Job demand in the UAE grew last month compared to the same period last year even though the price of Brent crude oil has nearly halved since then.
The pace of demand grew 5 per cent year-on-year, according to Monster Employment Index UAE. The data is based on online job postings from employers on the online job portal Monster.com in seven countries in the Middle East.
Reflecting a slowdown in the construction sector, activity fell by 23 per cent in the engineering, construction and property sectors, followed by a 19 per cent drop in the oil and gas sectors. This is in line with the rest of the Middle East, where hiring demand in the manufacturing, automotive and oil and gas sectors has dipped.
Recruitment in the consumer goods, garments and jewellery industries fell by 9 per cent.
IT and telecoms registered the steepest growth in hiring demand in the UAE year-on-year at 23 per cent, followed by health care with 21 per cent.
“We attribute the growth in online hiring to positive developments in the healthcare sector, such as the upcoming launch of the unified national health base, which would make the UAE the first country in the region to have a unified national health database,” said Sanjay Modi, the regional managing director at Monster.com.
The demand for specialist doctors fell 5 per cent last month on Monster.com.
“We believe the decline in demand for specialists indicates the healthcare sector is looking to hire for a variety of occupations, such as IT specialists, marketing and communications experts or accountants,” Mr Modi said. The UAE is facing a shortage of specialists as healthcare groups such as Abu Dhabi-based NMC Health and Dubai’s DM Healthcare open new hospitals and clinics and the capital’s Al Noor Hospitals expands.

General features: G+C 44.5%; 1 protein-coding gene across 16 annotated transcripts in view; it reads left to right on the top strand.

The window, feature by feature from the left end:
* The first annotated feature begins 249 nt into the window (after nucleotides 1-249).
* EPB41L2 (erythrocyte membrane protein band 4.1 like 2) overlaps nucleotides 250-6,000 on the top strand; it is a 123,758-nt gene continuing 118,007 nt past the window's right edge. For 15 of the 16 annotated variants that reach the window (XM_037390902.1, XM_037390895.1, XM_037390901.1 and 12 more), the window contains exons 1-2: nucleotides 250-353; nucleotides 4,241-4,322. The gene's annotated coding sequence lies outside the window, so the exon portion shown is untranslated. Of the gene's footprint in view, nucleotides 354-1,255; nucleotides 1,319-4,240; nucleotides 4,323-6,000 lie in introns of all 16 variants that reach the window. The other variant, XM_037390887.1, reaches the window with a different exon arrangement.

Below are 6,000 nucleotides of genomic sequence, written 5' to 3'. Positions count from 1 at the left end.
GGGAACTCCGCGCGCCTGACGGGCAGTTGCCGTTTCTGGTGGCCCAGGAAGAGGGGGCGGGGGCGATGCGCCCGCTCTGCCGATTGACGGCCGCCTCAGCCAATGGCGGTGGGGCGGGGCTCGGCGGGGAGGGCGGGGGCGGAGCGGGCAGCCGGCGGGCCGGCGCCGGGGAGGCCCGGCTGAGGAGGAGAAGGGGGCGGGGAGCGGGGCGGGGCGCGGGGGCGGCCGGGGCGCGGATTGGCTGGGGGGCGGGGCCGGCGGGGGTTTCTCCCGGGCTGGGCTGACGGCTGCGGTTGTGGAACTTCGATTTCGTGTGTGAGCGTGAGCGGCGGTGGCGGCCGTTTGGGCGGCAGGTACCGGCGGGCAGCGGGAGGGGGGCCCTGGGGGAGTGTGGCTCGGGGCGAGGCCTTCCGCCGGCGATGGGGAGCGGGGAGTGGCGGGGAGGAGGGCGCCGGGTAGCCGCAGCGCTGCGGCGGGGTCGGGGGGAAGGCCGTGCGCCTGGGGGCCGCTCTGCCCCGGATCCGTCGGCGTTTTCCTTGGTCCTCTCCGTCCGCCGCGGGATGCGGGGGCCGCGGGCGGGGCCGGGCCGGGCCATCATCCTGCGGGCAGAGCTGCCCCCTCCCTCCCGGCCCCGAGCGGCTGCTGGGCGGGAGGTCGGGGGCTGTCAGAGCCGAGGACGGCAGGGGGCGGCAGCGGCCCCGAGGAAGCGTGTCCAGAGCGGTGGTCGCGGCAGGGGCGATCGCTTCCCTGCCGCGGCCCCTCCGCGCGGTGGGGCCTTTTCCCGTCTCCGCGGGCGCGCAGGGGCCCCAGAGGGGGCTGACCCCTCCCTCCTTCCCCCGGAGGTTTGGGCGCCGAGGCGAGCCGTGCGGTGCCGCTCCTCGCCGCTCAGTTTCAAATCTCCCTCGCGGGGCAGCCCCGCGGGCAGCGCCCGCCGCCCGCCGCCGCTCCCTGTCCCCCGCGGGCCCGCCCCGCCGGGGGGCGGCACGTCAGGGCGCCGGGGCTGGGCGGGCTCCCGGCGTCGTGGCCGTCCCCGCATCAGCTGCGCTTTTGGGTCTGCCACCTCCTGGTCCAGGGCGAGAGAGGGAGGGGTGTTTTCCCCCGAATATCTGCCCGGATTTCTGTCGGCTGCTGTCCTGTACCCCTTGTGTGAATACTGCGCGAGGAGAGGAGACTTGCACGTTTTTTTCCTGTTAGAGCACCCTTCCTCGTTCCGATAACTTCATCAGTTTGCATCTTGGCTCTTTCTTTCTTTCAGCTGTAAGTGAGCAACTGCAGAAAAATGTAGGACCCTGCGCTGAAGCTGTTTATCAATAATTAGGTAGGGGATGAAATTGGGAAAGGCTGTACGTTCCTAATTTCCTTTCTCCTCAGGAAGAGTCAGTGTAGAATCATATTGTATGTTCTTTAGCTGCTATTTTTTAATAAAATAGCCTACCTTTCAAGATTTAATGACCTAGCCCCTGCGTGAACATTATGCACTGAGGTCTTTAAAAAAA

The chains are also recruiting doctors. Al Noor, for instance, expects to add at least 60 physicians this year. It employed 534 doctors at the end of last year.
On average, the market has registered a 20 to 25 per cent increase in salaries for specialist doctors compared to a year earlier. The UAE is facing a shortage of specialists in pediatrics, general surgery, cardiology and gynaecology, said Ahmed Faiyaz, EY’s transaction advisory services healthcare leader for the Middle East and North Africa.
“Given the population growth, upcoming health facilities in Dubai and Northern Emirates and increase in demand due to mandatory health insurance implementation, there is also a significant projected shortfall in supply for primary care and general practice, anesthesia, radiology and psychiatry,” he said.
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